Emerging energy-efficient industrial technologies

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U.S. industry consumes approximately 37 percent of the nation's energy to produce 24 percent of the nation's GDP. Increasingly, industry is confronted with the challenge of moving toward a cleaner, more sustainable path of production and consumption, while increasing global competitiveness. Technology will be essential for meeting these challenges. At some point, businesses are faced with investment in new capital stock. At this decision point, new and emerging technologies compete for capital investment alongside more established or mature technologies. Understanding the dynamics of the decision-making process is important to perceive what drives technology change and the overall effect on industrial ... continued below

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201 pages

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Martin, N.; Worrell, E.; Ruth, M.; Price, L.; Elliott, R.N.; Shipley, A.M. et al. October 1, 2000.

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This report is part of the collection entitled: Office of Scientific & Technical Information Technical Reports and was provided by UNT Libraries Government Documents Department to Digital Library, a digital repository hosted by the UNT Libraries. It has been viewed 11 times . More information about this report can be viewed below.

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Description

U.S. industry consumes approximately 37 percent of the nation's energy to produce 24 percent of the nation's GDP. Increasingly, industry is confronted with the challenge of moving toward a cleaner, more sustainable path of production and consumption, while increasing global competitiveness. Technology will be essential for meeting these challenges. At some point, businesses are faced with investment in new capital stock. At this decision point, new and emerging technologies compete for capital investment alongside more established or mature technologies. Understanding the dynamics of the decision-making process is important to perceive what drives technology change and the overall effect on industrial energy use. The assessment of emerging energy-efficient industrial technologies can be useful for: (1) identifying R&D projects; (2) identifying potential technologies for market transformation activities; (3) providing common information on technologies to a broad audience of policy-makers; and (4) offering new insights into technology development and energy efficiency potentials. With the support of PG&E Co., NYSERDA, DOE, EPA, NEEA, and the Iowa Energy Center, staff from LBNL and ACEEE produced this assessment of emerging energy-efficient industrial technologies. The goal was to collect information on a broad array of potentially significant emerging energy-efficient industrial technologies and carefully characterize a sub-group of approximately 50 key technologies. Our use of the term ''emerging'' denotes technologies that are both pre-commercial but near commercialization, and technologies that have already entered the market but have less than 5 percent of current market share. We also have chosen technologies that are energy-efficient (i.e., use less energy than existing technologies and practices to produce the same product), and may have additional ''non-energy benefits.'' These benefits are as important (if not more important in many cases) in influencing the decision on whether to adopt an emerging technology. The technologies were characterized with respect to energy efficiency, economics, and environmental performance. The results demonstrate that the United States is not running out of technologies to improve energy efficiency and economic and environmental performance, and will not run out in the future. We show that many of the technologies have important non-energy benefits, ranging from reduced environmental impact to improved productivity and worker safety, and reduced capital costs.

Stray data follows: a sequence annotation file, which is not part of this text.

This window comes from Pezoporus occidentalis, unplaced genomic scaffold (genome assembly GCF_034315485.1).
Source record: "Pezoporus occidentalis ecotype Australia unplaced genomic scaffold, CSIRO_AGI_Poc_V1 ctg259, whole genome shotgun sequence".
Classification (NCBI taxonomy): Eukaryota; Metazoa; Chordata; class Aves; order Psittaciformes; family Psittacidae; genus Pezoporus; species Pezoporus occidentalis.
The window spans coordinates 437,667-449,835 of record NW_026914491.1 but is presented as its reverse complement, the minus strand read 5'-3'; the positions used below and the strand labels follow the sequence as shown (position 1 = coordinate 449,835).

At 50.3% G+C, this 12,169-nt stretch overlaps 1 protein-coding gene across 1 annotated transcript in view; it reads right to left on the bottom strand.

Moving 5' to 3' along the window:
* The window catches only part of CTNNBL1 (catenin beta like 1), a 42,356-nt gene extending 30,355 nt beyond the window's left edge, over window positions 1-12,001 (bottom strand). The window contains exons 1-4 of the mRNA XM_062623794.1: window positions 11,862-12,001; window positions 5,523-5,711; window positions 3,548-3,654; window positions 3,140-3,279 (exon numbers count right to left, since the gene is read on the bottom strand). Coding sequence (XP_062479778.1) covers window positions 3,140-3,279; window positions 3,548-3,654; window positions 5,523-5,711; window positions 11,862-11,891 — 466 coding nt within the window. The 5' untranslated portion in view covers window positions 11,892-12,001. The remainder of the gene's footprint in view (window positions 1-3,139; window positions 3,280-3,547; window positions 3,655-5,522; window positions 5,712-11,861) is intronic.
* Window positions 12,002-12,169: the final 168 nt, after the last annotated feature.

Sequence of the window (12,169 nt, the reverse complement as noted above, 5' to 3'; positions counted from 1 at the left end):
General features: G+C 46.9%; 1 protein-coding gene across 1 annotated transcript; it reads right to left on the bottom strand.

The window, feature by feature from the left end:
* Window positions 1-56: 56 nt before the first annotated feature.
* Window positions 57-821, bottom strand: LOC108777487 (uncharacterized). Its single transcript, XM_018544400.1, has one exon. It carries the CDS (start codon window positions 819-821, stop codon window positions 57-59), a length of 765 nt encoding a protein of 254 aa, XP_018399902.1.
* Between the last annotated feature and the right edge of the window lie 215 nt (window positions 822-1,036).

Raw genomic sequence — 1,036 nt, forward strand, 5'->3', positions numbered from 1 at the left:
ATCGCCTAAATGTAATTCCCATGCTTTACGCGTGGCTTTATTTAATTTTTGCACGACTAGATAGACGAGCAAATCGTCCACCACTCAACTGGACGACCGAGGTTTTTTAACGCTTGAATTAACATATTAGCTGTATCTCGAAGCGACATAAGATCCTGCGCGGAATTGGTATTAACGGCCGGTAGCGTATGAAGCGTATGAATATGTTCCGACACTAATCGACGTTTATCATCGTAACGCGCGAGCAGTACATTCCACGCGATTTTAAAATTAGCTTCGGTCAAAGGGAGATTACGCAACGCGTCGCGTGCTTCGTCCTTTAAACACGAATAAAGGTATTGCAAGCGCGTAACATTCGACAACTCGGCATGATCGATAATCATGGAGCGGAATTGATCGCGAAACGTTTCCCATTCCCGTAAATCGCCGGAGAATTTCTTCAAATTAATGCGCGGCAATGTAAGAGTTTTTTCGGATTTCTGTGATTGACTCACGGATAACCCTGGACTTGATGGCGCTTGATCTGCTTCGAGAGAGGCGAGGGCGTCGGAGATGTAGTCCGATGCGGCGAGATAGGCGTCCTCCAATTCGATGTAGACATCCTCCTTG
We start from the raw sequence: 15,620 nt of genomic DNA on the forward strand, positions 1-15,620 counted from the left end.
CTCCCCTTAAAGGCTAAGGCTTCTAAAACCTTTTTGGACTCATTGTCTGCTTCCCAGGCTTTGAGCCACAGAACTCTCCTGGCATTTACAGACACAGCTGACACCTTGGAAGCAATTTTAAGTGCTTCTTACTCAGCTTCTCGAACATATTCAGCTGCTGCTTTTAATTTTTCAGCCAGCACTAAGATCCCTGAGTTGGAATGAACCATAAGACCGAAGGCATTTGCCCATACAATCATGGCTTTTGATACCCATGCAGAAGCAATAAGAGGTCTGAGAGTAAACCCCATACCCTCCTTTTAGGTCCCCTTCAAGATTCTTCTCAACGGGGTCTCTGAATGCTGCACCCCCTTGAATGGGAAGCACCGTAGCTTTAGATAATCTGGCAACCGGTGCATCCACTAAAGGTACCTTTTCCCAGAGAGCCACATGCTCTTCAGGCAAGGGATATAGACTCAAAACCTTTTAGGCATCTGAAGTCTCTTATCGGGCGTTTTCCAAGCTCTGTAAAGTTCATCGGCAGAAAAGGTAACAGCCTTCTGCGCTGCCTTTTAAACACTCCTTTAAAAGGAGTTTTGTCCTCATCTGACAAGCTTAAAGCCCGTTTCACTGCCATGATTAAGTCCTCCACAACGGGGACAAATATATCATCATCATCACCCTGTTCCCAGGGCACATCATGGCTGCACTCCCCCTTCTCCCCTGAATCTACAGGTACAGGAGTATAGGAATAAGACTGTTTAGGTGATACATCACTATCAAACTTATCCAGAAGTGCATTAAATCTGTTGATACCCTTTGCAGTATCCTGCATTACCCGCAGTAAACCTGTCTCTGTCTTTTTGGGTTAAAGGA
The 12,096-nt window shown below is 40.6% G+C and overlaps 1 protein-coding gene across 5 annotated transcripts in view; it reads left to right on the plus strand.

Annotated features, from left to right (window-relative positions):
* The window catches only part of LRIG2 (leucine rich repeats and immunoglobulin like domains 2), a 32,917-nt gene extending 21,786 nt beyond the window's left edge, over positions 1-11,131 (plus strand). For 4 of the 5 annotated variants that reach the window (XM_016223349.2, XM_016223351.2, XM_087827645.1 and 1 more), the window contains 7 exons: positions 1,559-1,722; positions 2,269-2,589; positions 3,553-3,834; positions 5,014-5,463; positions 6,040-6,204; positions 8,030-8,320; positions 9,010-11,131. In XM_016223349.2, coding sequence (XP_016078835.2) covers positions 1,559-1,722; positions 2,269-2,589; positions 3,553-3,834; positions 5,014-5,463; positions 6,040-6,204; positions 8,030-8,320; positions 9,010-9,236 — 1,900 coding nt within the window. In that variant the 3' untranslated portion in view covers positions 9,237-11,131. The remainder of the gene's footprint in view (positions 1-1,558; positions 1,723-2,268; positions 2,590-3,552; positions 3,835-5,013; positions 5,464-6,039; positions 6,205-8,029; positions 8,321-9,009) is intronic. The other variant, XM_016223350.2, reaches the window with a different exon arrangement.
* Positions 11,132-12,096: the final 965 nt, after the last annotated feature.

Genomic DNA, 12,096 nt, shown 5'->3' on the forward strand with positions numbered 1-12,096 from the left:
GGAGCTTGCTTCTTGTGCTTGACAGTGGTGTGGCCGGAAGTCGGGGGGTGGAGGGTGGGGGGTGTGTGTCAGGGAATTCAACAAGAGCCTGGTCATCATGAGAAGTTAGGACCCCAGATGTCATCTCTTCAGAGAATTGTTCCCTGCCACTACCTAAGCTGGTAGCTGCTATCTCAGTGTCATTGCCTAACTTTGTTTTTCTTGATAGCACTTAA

Physical Description

201 pages

Notes

OSTI as DE00840231

Source

  • Other Information: PBD: 1 Oct 2000

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  • Report No.: LBNL--46990
  • Grant Number: AC03-76SF00098
  • DOI: 10.2172/840231 | External Link
  • Office of Scientific & Technical Information Report Number: 840231
  • Archival Resource Key: ark:/67531/metadc779498

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Office of Scientific & Technical Information Technical Reports

Reports, articles and other documents harvested from the Office of Scientific and Technical Information.

Office of Scientific and Technical Information (OSTI) is the Department of Energy (DOE) office that collects, preserves, and disseminates DOE-sponsored research and development (R&D) results that are the outcomes of R&D projects or other funded activities at DOE labs and facilities nationwide and grantees at universities and other institutions.

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Creation Date

  • October 1, 2000

Added to The UNT Digital Library

  • Dec. 3, 2015, 9:30 a.m.

Description Last Updated

  • April 4, 2016, 12:50 p.m.

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Martin, N.; Worrell, E.; Ruth, M.; Price, L.; Elliott, R.N.; Shipley, A.M. et al. Emerging energy-efficient industrial technologies, report, October 1, 2000; Berkeley, California. (digital.library.unt.edu/ark:/67531/metadc779498/: accessed October 16, 2018), University of North Texas Libraries, Digital Library, digital.library.unt.edu; crediting UNT Libraries Government Documents Department.